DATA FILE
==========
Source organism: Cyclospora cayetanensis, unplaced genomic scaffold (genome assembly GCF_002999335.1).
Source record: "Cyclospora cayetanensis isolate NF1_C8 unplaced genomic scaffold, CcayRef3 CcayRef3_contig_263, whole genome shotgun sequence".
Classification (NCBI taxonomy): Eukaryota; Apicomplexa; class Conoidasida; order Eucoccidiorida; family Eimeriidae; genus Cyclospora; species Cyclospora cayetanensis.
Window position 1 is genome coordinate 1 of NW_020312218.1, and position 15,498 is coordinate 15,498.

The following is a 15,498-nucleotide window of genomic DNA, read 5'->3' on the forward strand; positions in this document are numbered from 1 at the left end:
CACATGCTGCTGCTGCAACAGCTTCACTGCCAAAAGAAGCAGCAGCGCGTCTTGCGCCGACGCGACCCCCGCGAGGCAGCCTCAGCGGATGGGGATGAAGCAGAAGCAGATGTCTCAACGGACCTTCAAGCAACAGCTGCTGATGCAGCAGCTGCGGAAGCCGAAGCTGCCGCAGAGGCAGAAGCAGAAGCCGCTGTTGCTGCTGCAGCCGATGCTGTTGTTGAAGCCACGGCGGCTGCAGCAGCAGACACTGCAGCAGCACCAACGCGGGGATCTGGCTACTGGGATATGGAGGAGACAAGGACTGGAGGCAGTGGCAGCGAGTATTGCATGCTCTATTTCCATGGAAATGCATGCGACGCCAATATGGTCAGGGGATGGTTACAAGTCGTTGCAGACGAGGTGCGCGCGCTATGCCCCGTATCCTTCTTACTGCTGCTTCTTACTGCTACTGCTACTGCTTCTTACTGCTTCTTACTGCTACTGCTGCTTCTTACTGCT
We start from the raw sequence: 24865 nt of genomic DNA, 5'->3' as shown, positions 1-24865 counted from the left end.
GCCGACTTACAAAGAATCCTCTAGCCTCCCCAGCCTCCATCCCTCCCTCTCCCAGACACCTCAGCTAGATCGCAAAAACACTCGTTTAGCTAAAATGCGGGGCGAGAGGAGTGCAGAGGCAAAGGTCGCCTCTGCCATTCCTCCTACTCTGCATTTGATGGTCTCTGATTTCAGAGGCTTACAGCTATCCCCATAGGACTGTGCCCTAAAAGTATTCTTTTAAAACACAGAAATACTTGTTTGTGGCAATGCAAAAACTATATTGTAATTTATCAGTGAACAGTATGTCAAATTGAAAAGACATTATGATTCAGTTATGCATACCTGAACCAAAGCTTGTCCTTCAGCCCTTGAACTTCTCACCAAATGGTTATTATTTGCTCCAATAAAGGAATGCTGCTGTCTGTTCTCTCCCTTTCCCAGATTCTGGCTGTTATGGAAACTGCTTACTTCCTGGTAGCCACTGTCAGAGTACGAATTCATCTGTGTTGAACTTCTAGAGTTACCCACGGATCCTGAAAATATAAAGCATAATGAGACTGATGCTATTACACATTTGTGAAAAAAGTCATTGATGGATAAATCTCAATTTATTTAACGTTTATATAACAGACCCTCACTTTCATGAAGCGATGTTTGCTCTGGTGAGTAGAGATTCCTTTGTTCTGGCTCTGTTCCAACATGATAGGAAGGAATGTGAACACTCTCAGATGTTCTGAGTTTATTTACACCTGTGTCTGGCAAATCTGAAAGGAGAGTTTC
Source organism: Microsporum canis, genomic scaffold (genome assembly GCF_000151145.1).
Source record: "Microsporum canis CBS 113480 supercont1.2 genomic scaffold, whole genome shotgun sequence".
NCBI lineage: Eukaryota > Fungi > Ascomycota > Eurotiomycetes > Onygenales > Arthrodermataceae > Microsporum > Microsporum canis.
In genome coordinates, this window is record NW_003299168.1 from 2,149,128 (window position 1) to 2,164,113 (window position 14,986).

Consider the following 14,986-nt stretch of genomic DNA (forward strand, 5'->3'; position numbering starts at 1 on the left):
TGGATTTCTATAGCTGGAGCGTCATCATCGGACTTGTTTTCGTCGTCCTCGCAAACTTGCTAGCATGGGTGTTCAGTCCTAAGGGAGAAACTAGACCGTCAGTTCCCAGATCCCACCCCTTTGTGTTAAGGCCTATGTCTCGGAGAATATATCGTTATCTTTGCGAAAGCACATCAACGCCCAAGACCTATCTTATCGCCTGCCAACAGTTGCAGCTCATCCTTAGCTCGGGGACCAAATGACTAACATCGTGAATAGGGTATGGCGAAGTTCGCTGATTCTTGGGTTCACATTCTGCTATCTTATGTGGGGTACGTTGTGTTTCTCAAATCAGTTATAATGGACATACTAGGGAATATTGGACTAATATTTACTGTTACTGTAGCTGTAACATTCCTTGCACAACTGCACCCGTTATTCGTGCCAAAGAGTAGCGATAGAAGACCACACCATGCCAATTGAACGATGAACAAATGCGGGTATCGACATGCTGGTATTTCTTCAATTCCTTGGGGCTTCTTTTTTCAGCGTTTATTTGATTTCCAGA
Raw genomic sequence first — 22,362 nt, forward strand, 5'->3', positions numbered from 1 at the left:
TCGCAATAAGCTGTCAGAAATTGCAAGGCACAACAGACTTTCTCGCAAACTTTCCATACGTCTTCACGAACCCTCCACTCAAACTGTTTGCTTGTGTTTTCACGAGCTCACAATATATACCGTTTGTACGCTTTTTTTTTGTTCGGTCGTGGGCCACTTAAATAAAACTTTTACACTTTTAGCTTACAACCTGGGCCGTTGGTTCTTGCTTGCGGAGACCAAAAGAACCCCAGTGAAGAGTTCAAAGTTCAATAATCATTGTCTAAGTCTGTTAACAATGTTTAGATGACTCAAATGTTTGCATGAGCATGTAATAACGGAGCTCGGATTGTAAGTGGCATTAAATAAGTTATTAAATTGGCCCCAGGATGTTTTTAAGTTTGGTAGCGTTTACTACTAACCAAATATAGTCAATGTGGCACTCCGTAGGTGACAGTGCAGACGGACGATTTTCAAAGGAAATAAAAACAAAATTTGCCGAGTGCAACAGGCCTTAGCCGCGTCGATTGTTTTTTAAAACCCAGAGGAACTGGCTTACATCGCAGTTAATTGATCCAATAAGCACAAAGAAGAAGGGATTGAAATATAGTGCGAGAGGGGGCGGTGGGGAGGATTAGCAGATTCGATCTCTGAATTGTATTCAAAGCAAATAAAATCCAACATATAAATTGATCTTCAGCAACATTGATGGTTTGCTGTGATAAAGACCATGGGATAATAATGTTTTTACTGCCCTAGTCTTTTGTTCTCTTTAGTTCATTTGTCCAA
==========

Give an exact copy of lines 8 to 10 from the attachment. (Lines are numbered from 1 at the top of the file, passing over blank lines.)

GCCGACTTACAAAGAATCCTCTAGCCTCCCCAGCCTCCATCCCTCCCTCTCCCAGACACCTCAGCTAGATCGCAAAAACACTCGTTTAGCTAAAATGCGGGGCGAGAGGAGTGCAGAGGCAAAGGTCGCCTCTGCCATTCCTCCTACTCTGCATTTGATGGTCTCTGATTTCAGAGGCTTACAGCTATCCCCATAGGACTGTGCCCTAAAAGTATTCTTTTAAAACACAGAAATACTTGTTTGTGGCAATGCAAAAACTATATTGTAATTTATCAGTGAACAGTATGTCAAATTGAAAAGACATTATGATTCAGTTATGCATACCTGAACCAAAGCTTGTCCTTCAGCCCTTGAACTTCTCACCAAATGGTTATTATTTGCTCCAATAAAGGAATGCTGCTGTCTGTTCTCTCCCTTTCCCAGATTCTGGCTGTTATGGAAACTGCTTACTTCCTGGTAGCCACTGTCAGAGTACGAATTCATCTGTGTTGAACTTCTAGAGTTACCCACGGATCCTGAAAATATAAAGCATAATGAGACTGATGCTATTACACATTTGTGAAAAAAGTCATTGATGGATAAATCTCAATTTATTTAACGTTTATATAACAGACCCTCACTTTCATGAAGCGATGTTTGCTCTGGTGAGTAGAGATTCCTTTGTTCTGGCTCTGTTCCAACATGATAGGAAGGAATGTGAACACTCTCAGATGTTCTGAGTTTATTTACACCTGTGTCTGGCAAATCTGAAAGGAGAGTTTC
Source organism: Microsporum canis, genomic scaffold (genome assembly GCF_000151145.1).
Source record: "Microsporum canis CBS 113480 supercont1.2 genomic scaffold, whole genome shotgun sequence".